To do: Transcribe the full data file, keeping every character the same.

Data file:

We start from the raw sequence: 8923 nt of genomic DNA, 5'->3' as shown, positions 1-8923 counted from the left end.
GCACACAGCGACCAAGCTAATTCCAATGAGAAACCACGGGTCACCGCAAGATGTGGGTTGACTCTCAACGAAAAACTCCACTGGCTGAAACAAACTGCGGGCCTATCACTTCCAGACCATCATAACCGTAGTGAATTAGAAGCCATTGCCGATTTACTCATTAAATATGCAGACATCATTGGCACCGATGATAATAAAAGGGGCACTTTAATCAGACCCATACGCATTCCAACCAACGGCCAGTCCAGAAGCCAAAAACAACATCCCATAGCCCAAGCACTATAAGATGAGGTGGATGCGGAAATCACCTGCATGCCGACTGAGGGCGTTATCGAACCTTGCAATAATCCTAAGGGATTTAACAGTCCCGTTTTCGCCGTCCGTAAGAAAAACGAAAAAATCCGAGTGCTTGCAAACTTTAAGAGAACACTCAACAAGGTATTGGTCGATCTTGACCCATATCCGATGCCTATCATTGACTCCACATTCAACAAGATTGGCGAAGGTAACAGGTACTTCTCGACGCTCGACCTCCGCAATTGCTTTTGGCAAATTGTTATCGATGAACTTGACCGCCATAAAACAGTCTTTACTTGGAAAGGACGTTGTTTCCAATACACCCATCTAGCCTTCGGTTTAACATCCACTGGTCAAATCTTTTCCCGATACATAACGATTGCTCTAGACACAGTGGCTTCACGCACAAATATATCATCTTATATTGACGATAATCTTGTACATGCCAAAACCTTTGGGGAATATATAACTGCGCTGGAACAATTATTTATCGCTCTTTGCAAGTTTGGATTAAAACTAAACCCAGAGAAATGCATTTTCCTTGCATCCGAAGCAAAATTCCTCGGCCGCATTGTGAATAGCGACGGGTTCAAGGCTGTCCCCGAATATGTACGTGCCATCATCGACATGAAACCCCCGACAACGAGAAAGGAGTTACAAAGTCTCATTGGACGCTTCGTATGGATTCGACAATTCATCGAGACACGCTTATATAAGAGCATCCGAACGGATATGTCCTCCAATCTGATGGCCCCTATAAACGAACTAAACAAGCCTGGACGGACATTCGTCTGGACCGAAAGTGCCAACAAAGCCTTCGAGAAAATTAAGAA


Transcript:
We start from the raw sequence: 8923 nt of genomic DNA, 5'->3' as shown, positions 1-8923 counted from the left end.
GCACACAGCGACCAAGCTAATTCCAATGAGAAACCACGGGTCACCGCAAGATGTGGGTTGACTCTCAACGAAAAACTCCACTGGCTGAAACAAACTGCGGGCCTATCACTTCCAGACCATCATAACCGTAGTGAATTAGAAGCCATTGCCGATTTACTCATTAAATATGCAGACATCATTGGCACCGATGATAATAAAAGGGGCACTTTAATCAGACCCATACGCATTCCAACCAACGGCCAGTCCAGAAGCCAAAAACAACATCCCATAGCCCAAGCACTATAAGATGAGGTGGATGCGGAAATCACCTGCATGCCGACTGAGGGCGTTATCGAACCTTGCAATAATCCTAAGGGATTTAACAGTCCCGTTTTCGCCGTCCGTAAGAAAAACGAAAAAATCCGAGTGCTTGCAAACTTTAAGAGAACACTCAACAAGGTATTGGTCGATCTTGACCCATATCCGATGCCTATCATTGACTCCACATTCAACAAGATTGGCGAAGGTAACAGGTACTTCTCGACGCTCGACCTCCGCAATTGCTTTTGGCAAATTGTTATCGATGAACTTGACCGCCATAAAACAGTCTTTACTTGGAAAGGACGTTGTTTCCAATACACCCATCTAGCCTTCGGTTTAACATCCACTGGTCAAATCTTTTCCCGATACATAACGATTGCTCTAGACACAGTGGCTTCACGCACAAATATATCATCTTATATTGACGATAATCTTGTACATGCCAAAACCTTTGGGGAATATATAACTGCGCTGGAACAATTATTTATCGCTCTTTGCAAGTTTGGATTAAAACTAAACCCAGAGAAATGCATTTTCCTTGCATCCGAAGCAAAATTCCTCGGCCGCATTGTGAATAGCGACGGGTTCAAGGCTGTCCCCGAATATGTACGTGCCATCATCGACATGAAACCCCCGACAACGAGAAAGGAGTTACAAAGTCTCATTGGACGCTTCGTATGGATTCGACAATTCATCGAGACACGCTTATATAAGAGCATCCGAACGGATATGTCCTCCAATCTGATGGCCCCTATAAACGAACTAAACAAGCCTGGACGGACATTCGTCTGGACCGAAAGTGCCAACAAAGCCTTCGAGAAAATTAAGAA